Although it seems that whey protein may enhance muscle mass, one research group reported that the type of protein did not matter; it was simply the increase in protein intake that increased lean muscle mass. That is an important distinction, especially for individuals who may not like whey protein or who may not consume animal products. These studies were conducted in healthy participants, however. Does whey have the same effect in other populations?

Back to Top | Article Outline


In another randomized controlled trial, Denysschen et al. (4) evaluated if whey protein intake would result in weight loss in 158 obese individuals (body mass index [BMI], 30-42 kg/m2). Although participants in both groups lost weight because of the energy deficit of 500 kcal in their diet, those who took the whey protein supplement lost significantly more body fat and preserved more lean body mass than the control group.

If whey protein helps with weight loss, might it also help with reducing lipid levels? It was found that body weight, body composition, strength, and lipid levels were all improved in men with hyperlipidemia whether they took whey protein supplementation, soy protein supplementation, or a placebo (4).

Back to Top | Article Outline


Sarcopenia is the loss of skeletal muscle associated with aging. Perhaps whey protein supplementation may decrease muscle mass loss in older individuals. Katsanos and colleagues (6) reported that 15 g/day of whey protein resulted in greater protein muscle accrual compared with those of essential amino acids or nonessential amino acids in 15 older participants. These data could have implications for preservation of muscle mass in older persons; however, more research is still required.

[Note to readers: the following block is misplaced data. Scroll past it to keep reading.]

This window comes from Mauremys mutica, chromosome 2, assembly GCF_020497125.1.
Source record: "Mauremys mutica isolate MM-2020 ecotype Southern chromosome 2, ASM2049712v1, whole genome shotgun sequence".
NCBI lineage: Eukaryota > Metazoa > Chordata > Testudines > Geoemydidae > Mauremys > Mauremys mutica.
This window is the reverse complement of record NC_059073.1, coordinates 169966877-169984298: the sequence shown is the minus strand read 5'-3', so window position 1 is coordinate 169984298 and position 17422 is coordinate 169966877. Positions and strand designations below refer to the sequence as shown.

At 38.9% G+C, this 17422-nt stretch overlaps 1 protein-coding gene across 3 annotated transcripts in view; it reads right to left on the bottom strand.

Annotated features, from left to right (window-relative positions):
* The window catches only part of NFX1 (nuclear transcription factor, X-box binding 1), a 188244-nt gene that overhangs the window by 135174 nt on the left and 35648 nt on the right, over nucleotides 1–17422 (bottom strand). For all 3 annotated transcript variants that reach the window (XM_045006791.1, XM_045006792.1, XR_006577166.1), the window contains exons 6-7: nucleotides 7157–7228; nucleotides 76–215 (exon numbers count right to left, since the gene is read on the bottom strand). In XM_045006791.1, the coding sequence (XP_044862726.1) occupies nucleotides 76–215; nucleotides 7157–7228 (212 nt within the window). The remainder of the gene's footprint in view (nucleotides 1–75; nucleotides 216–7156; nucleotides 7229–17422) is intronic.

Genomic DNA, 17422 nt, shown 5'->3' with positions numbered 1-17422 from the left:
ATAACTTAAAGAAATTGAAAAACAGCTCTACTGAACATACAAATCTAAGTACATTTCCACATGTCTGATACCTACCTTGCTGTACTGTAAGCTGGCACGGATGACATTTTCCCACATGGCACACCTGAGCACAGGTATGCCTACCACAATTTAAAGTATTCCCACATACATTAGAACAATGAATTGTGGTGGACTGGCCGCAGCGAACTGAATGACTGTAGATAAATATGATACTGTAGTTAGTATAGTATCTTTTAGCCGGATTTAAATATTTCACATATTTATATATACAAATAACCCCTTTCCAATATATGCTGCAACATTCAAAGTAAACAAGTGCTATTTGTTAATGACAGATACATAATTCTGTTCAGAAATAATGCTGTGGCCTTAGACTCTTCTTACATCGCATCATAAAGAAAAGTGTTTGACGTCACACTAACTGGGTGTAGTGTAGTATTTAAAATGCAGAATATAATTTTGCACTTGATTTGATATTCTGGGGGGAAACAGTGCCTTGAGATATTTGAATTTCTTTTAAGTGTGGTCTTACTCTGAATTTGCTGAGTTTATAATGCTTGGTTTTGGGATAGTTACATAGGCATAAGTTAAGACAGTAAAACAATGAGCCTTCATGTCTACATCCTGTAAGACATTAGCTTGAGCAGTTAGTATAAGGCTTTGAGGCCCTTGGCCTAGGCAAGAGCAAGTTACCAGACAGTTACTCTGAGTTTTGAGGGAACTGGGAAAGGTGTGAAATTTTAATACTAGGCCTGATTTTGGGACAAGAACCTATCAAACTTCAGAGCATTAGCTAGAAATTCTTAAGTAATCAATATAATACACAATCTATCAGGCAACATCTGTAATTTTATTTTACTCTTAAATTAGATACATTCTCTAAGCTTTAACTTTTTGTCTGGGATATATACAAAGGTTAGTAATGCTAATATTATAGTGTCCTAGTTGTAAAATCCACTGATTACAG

Back to Top | Article Outline


Whey protein seems to be a good protein supplement for preserving muscle mass and, perhaps, for assisting with weight loss. Although most of the studies presented in this issue's Nutritionist's View showed positive results, not all of the studies did. Nonetheless, these data may help with our understanding of what protein works best for muscle mass preservation in people of all ages and fitness levels.

Back to Top | Article Outline


1. Available from: Accessed April 30, 2009.
2. Candow DG, Burke NC, Smith-Palmer T, Burke DG. Effect of whey and soy protein supplementation combined with resistance training in young adults. Int J Sport Nutr Exerc Metab. 2006;16(3):233-44.
3. Cribb PJ, Williams AD, Carey MF, Hayes A. The effect of whey isolate and resistance training on strength, body composition, and plasma glutamine. Int J Sport Nutr Exerc Metab. 2006;16(5):494-509.
4. Denysschen CA, Burton HW, Horvath PJ, Leddy JJ, Browne RW. Resistance training with soy vs whey protein supplements in hyperlipidemic males. J Int Soc Sports Nutr. 2009;11:6-8.
5. Hulmi JJ, Tannerstedt J, Selanne H, Kainulainen H, Kovanen V, Mero AA. Resistance exercise with whey protein ingestion affects mTOR signaling pathway and myostatin in men. J Appl Physiol. 2009;106(5):1720-9.
6. Katsanos CS, Chinkes DL, Paddon-Jones D, Zhang XJ, Aarsland A, Wolfe RR. Whey protein ingestion in elderly persons results in greater muscle protein accrual than ingestion of its constituent essential amino acid content. Nutr Res. 2008;28(10):651-8.
© 2009 American College of Sports Medicine.